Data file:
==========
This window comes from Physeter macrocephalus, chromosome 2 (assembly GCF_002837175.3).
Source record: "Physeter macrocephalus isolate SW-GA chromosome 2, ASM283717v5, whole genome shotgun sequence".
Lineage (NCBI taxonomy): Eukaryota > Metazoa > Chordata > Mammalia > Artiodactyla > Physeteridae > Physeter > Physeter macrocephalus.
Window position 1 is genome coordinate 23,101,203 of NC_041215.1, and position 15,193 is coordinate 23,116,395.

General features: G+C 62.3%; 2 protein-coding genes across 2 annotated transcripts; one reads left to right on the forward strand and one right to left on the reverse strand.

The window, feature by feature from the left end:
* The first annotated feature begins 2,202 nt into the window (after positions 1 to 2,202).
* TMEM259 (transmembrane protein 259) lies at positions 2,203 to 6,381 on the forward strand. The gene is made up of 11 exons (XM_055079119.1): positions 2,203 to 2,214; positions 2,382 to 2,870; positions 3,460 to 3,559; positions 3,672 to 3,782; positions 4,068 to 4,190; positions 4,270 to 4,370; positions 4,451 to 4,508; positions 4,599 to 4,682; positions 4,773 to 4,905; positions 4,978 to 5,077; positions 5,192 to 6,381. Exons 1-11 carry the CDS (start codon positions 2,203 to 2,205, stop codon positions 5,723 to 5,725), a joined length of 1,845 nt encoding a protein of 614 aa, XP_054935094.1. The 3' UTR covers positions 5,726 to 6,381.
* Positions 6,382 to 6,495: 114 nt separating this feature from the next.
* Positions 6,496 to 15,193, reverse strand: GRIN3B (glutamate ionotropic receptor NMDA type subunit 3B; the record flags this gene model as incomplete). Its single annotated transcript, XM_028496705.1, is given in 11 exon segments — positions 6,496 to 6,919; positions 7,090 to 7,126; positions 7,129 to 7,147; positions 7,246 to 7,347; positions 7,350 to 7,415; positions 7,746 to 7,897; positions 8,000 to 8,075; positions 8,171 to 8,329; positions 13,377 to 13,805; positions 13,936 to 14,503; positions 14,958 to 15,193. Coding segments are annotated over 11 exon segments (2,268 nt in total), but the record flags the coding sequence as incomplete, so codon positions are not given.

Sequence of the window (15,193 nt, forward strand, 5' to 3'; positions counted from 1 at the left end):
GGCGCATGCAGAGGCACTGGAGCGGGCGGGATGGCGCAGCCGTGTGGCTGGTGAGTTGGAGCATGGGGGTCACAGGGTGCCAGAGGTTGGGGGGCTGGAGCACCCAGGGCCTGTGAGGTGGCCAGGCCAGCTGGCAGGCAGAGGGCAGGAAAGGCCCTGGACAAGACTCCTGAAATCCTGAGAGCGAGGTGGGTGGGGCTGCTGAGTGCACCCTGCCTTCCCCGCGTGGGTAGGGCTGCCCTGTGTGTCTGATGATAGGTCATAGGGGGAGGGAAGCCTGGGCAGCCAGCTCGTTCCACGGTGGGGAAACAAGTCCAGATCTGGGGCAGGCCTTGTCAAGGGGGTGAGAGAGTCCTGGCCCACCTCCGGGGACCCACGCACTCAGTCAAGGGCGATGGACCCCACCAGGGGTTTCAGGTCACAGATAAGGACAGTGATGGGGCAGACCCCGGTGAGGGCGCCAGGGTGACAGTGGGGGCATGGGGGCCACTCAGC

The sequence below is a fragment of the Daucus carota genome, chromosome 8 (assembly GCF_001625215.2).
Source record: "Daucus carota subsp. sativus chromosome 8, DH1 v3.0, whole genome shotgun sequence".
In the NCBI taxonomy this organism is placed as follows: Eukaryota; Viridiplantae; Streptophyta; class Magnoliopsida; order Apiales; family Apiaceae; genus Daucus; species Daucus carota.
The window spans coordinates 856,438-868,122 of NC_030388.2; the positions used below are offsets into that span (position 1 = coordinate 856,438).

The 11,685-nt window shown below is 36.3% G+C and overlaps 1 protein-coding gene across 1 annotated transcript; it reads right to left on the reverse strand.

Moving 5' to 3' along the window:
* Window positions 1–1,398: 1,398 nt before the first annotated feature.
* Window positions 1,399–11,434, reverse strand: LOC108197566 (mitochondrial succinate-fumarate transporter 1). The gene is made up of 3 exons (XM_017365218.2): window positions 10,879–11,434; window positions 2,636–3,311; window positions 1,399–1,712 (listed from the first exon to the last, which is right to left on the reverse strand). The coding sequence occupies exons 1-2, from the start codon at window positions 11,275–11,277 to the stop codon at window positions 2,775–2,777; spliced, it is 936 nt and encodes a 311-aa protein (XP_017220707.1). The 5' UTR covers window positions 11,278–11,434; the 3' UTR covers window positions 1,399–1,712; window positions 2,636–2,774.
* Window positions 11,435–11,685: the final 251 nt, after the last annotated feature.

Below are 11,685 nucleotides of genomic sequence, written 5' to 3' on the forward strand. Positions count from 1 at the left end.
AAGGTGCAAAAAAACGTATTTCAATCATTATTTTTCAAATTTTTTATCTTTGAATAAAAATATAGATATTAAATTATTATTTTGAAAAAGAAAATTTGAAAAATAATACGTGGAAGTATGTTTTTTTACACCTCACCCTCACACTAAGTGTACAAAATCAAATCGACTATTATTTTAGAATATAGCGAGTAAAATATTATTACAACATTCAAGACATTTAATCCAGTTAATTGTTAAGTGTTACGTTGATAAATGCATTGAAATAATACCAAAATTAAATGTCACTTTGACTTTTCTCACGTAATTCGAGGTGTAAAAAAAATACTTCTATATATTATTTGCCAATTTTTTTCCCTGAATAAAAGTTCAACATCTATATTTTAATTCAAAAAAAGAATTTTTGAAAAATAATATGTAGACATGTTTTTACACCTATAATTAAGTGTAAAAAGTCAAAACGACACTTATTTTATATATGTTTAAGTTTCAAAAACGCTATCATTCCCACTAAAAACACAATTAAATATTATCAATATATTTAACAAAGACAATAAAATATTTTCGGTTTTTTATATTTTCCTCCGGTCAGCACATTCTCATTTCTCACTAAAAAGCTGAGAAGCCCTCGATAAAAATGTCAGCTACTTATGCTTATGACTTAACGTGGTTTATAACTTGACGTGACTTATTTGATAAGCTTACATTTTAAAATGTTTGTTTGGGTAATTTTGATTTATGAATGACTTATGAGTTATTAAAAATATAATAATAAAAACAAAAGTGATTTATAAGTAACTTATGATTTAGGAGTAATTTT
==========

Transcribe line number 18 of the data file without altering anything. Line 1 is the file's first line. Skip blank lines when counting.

Moving 5' to 3' along the window: